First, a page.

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High praise for the 5-decade film diary 56 UP, women of India in The World Before Her and Japan’s Studio Ghibli animations

Fifty years ago they were children; today they’re facing middle age. The celebrated Up Series has followed more than a dozen ordinary English folks all that time and offers the latest update.

The highest profile film this week is also the weakest. The gems are in among the lesser knowns. Here’s the list.

56 Up:  4 stars

Step up to the Plate:  3

The Fruit Hunters:   3 ½

Studio Ghibli:  4 and 3 ½

The World Before Her:  4

Playing for Keeps:  2

56 UP:  I now, having finally caught an episode, see why this “Up Series” has drawn so much praise over the years. It finds drama in everyday life and by telling things as they are and declining to hype anything it enobles ordinary people.  As  Michael Apted the director says: “Everybody has a story” and he’s been expanding this collection for almost 50 years. Back in 1964 he found 14 English schoolchildren, all seven years old, for a TV documentary in which they talked about their lives and the future they saw for themselves. Every seven years since he’s gone back to them to see what actually happened. The boy who wanted to be a jockey  is a cabbie. The farmer’s son is a research scientist in the U.S. The snob is still a snob.

 

You don’t have to have seen the previous installments to enjoy this one. Apted has lots of clips to show everybody’s evolution. So, Lynn, in the picture above, is  now over a “mysterious illness” and Sue has been engaged to a boyfriend for 14 years. A teacher quit the series for almost three decades because he got nasty comments for his anti-Thatcher views. He’s back, to promote a band he’s started with his wife.  And most dramatically, a boy with a sunny nature who turned into a homeless wanderer and admits he’s been “completely unsuccessful at finding a paying career of any kind,” has improved his lot, a bit. Most have mellowed with age, maybe having resigned themselves that this is all there is. It’s fascinating to watch the turns these lives have taken. Some of them will resonate with, maybe predict, your own. (VanCity  Theatre) 4 out of 5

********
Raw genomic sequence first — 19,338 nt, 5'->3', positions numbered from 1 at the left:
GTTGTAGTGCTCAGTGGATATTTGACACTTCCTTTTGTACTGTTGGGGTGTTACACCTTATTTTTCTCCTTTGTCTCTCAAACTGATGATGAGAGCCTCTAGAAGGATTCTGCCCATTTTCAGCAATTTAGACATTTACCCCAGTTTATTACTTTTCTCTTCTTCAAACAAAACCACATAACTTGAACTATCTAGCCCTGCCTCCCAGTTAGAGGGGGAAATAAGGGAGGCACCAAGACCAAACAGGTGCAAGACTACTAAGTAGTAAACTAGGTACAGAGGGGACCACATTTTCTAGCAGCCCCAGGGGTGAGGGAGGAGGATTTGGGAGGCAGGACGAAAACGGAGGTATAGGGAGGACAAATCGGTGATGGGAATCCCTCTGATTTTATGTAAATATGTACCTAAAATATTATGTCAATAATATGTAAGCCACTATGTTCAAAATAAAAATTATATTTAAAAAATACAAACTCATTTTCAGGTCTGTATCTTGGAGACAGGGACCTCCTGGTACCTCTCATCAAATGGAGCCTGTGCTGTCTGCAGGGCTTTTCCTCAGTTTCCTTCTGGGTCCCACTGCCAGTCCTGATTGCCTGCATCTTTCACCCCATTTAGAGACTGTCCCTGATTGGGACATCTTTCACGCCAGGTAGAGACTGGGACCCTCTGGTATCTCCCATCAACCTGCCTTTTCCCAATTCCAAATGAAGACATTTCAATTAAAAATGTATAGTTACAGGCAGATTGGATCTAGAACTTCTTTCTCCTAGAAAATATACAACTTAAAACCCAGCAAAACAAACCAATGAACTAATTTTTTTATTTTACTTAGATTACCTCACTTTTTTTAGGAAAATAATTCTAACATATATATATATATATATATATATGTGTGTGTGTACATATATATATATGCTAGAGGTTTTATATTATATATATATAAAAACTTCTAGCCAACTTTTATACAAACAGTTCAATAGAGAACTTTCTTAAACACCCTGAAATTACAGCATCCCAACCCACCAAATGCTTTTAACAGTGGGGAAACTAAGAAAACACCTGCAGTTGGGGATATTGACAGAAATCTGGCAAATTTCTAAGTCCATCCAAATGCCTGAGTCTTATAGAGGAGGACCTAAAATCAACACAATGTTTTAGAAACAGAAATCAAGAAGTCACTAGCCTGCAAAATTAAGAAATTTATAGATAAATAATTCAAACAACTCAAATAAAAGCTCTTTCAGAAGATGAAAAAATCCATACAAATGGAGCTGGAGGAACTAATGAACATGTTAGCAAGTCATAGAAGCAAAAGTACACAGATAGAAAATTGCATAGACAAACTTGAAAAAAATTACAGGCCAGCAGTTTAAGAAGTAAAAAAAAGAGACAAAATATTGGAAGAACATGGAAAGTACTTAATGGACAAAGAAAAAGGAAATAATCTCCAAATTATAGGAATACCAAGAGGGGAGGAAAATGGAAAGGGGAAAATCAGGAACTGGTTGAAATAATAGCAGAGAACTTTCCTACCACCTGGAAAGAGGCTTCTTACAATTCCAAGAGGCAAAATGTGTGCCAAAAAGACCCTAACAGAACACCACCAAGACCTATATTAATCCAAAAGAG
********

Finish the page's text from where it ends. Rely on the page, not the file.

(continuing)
Also  at the same theatre …

STEP UP TO THE PLATE: Foodies should like this. Michel Bras, owner of a 3-star restaurant in southern France, prepares to turn it over to his son, who he's been training for over 15 years. It's hard to let go though and there's considerable tension as son invents and perfects a new dish (milkskin and chocolate play a role) and you can see dad itching to get his two cents in. The film starts with a long construction of dad's signature dish, le gargouillou, a salad with apparently everything, including many herbs and flowers. We then learn about three generations of the family as restauranteurs, see their surprisingly modernistic establishment overlooking a valley and later watch the son cook in Japan where they own a second eatery. I felt too much of that was unexplained and not very involving. There was a more poignant succession story and more artistry in a film that came around in the spring, Jiro Dreams of Sushi. (VanCity, various dates from Friday to Boxing Day).  3 out of 5

And starting Saturday at the same theatre …

THE FRUIT HUNTERS: Obsession is rarely as light and easygoing as this. These people are serious about finding, promoting and, of course, tasting exotic fruit. One calls it a “full-time case of insanity”. In his  opening narration, Yung Chang, of Montreal, the film’s director, says he feels “aroused” by fruit. It’s as if “it wants to be devoured”. Later he says fruit trees have been studying us “and know what we want.”

 

Playful it is, but there’s also a serious message inside. The fruit in the supermarket is mass produced and boring. Bananas, for instance, are always one variety and such monoculture is precarious.  Meanwhile, there is an “almost infinite” variety of fruit out there in the world. The film shows us people who search them out through something called The Rare Fruit Council or individually in Honduras, Hawaii, Borneo, Bali, home of the legendary wani  mango,  Italy, where a woman finds ancient fig trees, and even Hollywood, where movie actor Bill Pullman has a backyard of fruit trees but failed to get land for a large community orchard. The film has intriguing bits of information: how the MacIntosh apple got its name; the Bing cherry’s sad success story and the fruit that brought down a Chinese dynasty. Sweet and tasty. (VanCity, starting Saturday and then various dates until Boxing Day)  3 ½ out of 5

STUDIO GHIBLI: Japan’s top animation studio has produced many storytelling masterpieces, including the beloved My Neighbour Totoro, the anti-war Howl’s Moving Castle and the Oscar winner, Spirited Away. They’re all screening in a major retrospective that starts Friday and runs until January 3 at the Pacific Cinematheque . Then, next Friday the VanCity Theatre also joins in. Japanese versions with subtitles at one; English dubbed versions at VanCity.

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